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  • Defining a ‘braided river’

    Posted on February 5, 2019 by in Advocacy, ECan, Ecology, Fresh water management


    As an organisation, our overall view is that human activities (weeds, agriculture, river engineering, and built structures) have reduced the physical area of braided river ecosystems and damaged their hydrology. These historic activities and mismanagement should not now be viewed as a license to exploit these (often weed infested) damaged spaces in order to increase or protect personal or corporate profit margins. Allowing marginal/ephemeral spaces on braided rivers to be available for agricultural or other development will continue an ever-increasing cycle of contraction until braided rivers as ecosystems vanish, systematically squeezed into becoming ‘normal’ rivers.

    1. Our values reflect the priorities set out in the CWMS and in provision of section 6 of the RMA in relation to areas of national interest, including protecting the ‘natural character’ of braided rivers.

    2. Our values also reflect the priorities set out in the CWMS insofar as the environment, and cultural uses take first order priority over irrigation and power generation.

    3. As ‘braided rivers’ are natural landscapes that include springs, wetlands, and small streams that are hydraulically-connected to the river, i.e. the “lungs” & “kidneys” of those systems, they should be recognised in toto, as a landscape type that, for the sake of convenience, I would refer to as the ‘braidplain’.

    4. The dynamic nature of braided rivers is to change, primarily laterally over time, (what has been referred to as a fourth dimension). A defining feature of braided rivers is that high cumec ‘freshes’ fill the width of the braidplain, and active channels migrate across the braidplain (often following such events). Thus, the entire braidplain should be regarded as ‘riverbed’.

    5. We recognise that large sections of braided rivers (i.e., by the above definition, the braidplain) have been modified through built structures (town, bridges etc.), agricultural practices (irrigation pivots, permanent built structures etc.), and river engineering practices (stop bank, berms, willow planting etc.) to reduce the impact of floods.

    6. We support the proposed approach: recognise the ‘natural landscape’ of braided rivers, i.e. the braidplain as the ‘area that has been covered by active channels in historical imagery, while recognising the impact of river protection and other structures’.

    7. To this end, we would like to see the entire braidplain (as defined using, for example, the mechanisms proposed in recent reports by NIWA[1] and ECan[2] regarded as a single albeit complex landscape.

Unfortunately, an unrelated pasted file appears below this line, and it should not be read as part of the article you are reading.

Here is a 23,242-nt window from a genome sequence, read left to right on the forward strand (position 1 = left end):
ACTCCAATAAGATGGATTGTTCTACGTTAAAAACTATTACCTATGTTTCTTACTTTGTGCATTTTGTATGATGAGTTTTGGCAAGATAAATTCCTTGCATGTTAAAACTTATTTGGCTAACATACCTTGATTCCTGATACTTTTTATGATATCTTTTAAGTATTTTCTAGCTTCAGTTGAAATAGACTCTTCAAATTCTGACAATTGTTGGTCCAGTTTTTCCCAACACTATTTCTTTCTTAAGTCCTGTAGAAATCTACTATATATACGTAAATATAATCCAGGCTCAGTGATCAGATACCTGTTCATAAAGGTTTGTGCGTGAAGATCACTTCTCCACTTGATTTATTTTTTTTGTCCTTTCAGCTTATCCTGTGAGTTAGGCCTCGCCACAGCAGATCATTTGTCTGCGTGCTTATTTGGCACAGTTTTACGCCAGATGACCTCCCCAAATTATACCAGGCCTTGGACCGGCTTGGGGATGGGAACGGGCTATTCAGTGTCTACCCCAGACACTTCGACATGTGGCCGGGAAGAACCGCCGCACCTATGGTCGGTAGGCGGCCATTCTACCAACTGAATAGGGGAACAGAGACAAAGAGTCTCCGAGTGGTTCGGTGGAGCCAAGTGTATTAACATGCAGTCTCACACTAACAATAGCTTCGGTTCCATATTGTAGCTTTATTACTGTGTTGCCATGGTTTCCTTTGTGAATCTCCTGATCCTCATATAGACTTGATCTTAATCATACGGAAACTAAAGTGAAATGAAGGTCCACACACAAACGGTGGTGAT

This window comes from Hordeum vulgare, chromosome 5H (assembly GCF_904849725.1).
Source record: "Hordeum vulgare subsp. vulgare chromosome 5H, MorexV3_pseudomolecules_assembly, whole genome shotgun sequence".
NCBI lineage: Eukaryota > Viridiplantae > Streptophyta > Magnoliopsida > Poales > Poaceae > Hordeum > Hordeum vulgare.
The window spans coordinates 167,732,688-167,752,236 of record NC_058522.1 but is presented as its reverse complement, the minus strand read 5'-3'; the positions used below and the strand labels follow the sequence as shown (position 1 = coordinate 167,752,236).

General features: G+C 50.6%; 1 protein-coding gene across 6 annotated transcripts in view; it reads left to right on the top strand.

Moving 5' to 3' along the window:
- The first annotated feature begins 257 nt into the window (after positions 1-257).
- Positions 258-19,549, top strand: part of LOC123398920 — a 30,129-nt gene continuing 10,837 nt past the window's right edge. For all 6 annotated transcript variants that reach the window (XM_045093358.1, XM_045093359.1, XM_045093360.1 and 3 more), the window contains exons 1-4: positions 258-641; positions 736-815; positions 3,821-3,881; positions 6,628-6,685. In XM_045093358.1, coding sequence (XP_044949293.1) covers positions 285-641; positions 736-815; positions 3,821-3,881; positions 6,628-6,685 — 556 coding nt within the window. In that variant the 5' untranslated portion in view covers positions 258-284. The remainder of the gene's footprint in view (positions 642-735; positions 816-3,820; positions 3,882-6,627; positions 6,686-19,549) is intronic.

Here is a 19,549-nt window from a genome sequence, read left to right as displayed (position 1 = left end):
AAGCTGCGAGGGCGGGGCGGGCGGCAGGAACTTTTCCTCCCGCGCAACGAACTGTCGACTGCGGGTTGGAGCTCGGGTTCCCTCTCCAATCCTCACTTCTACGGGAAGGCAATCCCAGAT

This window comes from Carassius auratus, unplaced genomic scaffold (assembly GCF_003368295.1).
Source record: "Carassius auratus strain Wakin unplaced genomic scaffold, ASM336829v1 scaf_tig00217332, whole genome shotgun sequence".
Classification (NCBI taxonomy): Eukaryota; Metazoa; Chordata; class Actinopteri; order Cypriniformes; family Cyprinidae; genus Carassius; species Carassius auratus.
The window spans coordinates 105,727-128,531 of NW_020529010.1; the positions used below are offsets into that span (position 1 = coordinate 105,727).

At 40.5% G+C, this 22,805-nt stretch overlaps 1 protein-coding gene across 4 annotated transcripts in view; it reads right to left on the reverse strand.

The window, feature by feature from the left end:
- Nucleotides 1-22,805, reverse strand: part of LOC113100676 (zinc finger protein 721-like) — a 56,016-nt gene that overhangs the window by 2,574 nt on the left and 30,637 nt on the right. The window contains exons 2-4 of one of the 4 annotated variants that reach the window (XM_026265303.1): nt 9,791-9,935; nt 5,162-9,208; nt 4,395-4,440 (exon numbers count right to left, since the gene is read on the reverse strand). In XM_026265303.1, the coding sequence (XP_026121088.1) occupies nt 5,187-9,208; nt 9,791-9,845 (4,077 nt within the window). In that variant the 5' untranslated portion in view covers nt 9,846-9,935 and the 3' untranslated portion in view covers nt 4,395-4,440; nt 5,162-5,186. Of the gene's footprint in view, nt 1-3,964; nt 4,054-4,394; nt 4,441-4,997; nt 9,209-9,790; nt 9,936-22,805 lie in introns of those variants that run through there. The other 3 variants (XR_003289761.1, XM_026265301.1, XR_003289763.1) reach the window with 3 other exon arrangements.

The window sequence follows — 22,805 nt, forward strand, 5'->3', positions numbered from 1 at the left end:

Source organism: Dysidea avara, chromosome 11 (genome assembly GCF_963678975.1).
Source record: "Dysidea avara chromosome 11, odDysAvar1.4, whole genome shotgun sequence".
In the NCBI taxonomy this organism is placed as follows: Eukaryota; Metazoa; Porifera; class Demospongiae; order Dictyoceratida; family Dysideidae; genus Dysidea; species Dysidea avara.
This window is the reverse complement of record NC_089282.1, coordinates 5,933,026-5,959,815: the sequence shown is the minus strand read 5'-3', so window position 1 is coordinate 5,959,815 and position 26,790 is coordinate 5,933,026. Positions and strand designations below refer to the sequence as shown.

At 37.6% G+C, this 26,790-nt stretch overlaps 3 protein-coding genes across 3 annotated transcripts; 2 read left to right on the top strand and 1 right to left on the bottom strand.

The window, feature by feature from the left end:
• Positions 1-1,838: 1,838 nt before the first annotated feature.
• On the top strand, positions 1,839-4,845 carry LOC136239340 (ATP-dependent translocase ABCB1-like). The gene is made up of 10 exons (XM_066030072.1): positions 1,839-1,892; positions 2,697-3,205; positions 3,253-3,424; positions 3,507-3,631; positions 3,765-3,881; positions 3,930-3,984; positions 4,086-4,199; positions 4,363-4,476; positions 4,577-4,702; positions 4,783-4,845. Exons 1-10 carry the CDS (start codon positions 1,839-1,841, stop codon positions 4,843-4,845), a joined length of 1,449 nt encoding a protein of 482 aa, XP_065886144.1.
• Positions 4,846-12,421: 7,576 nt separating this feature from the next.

8. Within this landscape, a two-tiered approach could be taken in terms of management:

    a. Currently active river channels and gravels/shingle
    b. Potentially active (currently ephemeral) river channels, i.e. the rest of the braidplain

    9. To this end, the ephemeral sections of the braidplain could be regarded as having the same values as wetlands, and treated as such under the RMA. Recognising that some sections have already been heavily modified, we support the idea that no further modifications be allowed in the braidplain, unless it is to restore the ‘natural landscape’ and/or ‘environmental/ biodiversity’ and ‘cultural’ values.

    10. We support the notion of a two-tiered approach to management, based on the entire width of braided rivers (the ‘braidplain’ for want of a better term) recognized as being composed of two alternating states in a 4D model:

    Tier A: Active river channels and gravels (which may or may not be weedy)
    Tier B: Ephemeral channels (historically active, which may be composed of ephemeral wetlands, turflands, drylands, and weeds, and possibly built and developed structures) that are, by definition, likely to once again become active river channels following a flood and/or as excess gravels building up in the currently active channels, leading to a re-directed flow.

    11. As a 4D model recognizes this naturally alternating state, most likely within a human lifetime, then we support the notion that there should be an adaptive management approach, that is, provision within the two-tiered approach for a locational change in the consented activities to be allowed within the total braidplain. Simply put, if the active channels (Tier A) abandon their existing location and migrate to Tier B areas, then the consented activities allowed in each tier should be able to ‘migrate’ with this movement.

    This adaptive management approach would also give effect to the RMA Section 7(i) the effects of climate change, which will vary considerably from river to river, and keep changing over time (i.e., 4D model).

    To answer the specific questions posed at the communty meetings, as  follows:

    Farming in the river bed – “undeveloped” land

    Q1. How intensively should the area (or parts of it) be farmed?
    A1. Areas defined as river beds should not be farmed at all, as they are, by definition ‘river beds’.

    As we support the notion of an adaptive 4D two-tiered approach to management based on the entire width of braided rivers (the ‘braidplain’) being regarded as composed of two naturally alternating states, then we would contend that no farming should take place in either Tier A or Tier B unless such activities can be shown to benefit or restore the ecological/biodiversity values. For example, in terms of braided river bird habitat, it may be beneficial at certain times of year to reduce, through grazing, weedy plants along the Tier B areas, as these serve as hiding places for mammalian predators on birds trying to nest in Tier A areas. Or it may be beneficial to remove, through grazing, exotic grasses and herbs around spring-fed streams, as a less toxic method than wholesale spraying, allowing endemic turfs and other native vegetation to flourish.